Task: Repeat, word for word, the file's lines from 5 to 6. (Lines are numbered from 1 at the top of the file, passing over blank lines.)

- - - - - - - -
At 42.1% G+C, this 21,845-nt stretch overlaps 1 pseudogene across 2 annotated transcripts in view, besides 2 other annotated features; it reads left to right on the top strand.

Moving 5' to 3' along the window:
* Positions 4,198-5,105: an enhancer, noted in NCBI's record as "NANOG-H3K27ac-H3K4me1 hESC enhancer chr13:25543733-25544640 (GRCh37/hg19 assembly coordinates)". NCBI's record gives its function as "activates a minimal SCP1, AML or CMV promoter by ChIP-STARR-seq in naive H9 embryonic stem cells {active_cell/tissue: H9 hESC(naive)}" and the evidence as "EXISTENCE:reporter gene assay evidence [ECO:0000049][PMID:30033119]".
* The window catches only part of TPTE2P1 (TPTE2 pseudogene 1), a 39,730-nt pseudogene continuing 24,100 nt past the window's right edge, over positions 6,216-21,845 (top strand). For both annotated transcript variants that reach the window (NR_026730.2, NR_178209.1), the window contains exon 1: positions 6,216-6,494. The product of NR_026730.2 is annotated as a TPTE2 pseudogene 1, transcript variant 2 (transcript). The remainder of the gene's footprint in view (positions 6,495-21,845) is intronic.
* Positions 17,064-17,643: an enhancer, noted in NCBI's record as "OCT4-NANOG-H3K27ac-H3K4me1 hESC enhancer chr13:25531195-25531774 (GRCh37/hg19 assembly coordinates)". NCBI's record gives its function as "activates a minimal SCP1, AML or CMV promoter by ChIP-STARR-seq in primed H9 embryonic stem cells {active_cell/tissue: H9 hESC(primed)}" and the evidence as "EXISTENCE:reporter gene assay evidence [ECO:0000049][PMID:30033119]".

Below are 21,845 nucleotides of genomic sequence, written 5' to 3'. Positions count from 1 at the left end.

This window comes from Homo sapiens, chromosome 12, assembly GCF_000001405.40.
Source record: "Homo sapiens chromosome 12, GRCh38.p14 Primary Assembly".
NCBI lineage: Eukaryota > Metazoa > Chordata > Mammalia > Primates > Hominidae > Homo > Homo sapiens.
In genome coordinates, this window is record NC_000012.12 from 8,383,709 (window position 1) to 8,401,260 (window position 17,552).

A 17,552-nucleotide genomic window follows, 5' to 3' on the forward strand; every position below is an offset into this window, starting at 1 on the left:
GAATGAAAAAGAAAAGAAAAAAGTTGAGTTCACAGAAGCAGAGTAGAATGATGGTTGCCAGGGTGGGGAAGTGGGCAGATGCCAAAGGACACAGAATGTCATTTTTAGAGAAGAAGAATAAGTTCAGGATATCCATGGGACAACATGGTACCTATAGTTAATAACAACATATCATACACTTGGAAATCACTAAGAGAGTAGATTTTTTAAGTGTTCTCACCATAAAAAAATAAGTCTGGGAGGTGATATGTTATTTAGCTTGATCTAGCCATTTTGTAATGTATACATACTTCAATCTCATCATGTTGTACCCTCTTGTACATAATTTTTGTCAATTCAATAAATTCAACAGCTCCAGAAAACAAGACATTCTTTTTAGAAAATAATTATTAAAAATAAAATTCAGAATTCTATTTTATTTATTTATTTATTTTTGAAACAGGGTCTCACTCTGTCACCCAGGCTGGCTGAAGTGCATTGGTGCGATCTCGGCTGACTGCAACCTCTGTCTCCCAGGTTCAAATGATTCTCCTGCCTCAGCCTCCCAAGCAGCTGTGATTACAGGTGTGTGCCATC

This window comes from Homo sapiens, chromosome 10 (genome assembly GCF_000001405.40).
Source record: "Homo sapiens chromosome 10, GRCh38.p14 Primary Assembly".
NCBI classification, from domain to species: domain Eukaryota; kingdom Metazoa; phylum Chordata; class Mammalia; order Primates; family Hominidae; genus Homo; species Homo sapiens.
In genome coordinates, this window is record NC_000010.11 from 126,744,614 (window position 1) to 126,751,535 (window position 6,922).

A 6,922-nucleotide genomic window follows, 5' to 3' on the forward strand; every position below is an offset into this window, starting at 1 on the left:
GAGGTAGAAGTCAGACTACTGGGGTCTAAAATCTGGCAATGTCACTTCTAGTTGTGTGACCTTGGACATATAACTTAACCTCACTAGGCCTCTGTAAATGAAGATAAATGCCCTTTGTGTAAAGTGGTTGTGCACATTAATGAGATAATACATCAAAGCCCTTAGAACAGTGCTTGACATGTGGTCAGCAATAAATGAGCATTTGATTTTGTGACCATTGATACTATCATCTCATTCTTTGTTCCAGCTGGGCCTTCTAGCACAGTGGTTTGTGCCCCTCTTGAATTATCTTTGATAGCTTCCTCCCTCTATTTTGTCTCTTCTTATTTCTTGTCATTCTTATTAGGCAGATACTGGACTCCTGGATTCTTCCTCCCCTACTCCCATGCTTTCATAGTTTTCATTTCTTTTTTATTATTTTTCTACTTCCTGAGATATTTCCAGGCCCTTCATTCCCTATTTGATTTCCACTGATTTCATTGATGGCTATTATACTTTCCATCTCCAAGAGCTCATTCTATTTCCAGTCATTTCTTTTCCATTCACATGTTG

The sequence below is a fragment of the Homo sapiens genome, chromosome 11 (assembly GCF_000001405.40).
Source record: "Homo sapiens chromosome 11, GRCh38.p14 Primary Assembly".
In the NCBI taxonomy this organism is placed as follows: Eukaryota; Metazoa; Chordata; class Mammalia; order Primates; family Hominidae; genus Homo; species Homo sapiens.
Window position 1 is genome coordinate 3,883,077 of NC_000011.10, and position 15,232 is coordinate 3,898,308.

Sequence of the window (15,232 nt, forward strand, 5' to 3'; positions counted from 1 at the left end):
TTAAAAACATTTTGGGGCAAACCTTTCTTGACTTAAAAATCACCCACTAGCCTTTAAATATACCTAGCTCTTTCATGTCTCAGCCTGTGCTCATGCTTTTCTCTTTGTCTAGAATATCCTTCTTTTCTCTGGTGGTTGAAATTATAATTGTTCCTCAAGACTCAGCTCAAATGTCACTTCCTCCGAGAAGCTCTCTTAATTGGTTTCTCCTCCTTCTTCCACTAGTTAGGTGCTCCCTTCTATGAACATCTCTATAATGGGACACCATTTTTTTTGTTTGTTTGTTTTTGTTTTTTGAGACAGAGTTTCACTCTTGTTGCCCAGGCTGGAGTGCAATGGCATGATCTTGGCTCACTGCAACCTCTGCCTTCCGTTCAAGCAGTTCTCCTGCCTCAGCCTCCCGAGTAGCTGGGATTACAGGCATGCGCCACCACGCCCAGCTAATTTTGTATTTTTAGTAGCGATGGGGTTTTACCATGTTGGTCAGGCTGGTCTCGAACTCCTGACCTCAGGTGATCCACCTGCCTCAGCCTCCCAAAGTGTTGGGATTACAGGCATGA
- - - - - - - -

* Positions 17,064-17,643: an enhancer, noted in NCBI's record as "OCT4-NANOG-H3K27ac-H3K4me1 hESC enhancer chr13:25531195-25531774 (GRCh37/hg19 assembly coordinates)". NCBI's record gives its function as "activates a minimal SCP1, AML or CMV promoter by ChIP-STARR-seq in primed H9 embryonic stem cells {active_cell/tissue: H9 hESC(primed)}" and the evidence as "EXISTENCE:reporter gene assay evidence [ECO:0000049][PMID:30033119]".

Below are 21,845 nucleotides of genomic sequence, written 5' to 3'. Positions count from 1 at the left end.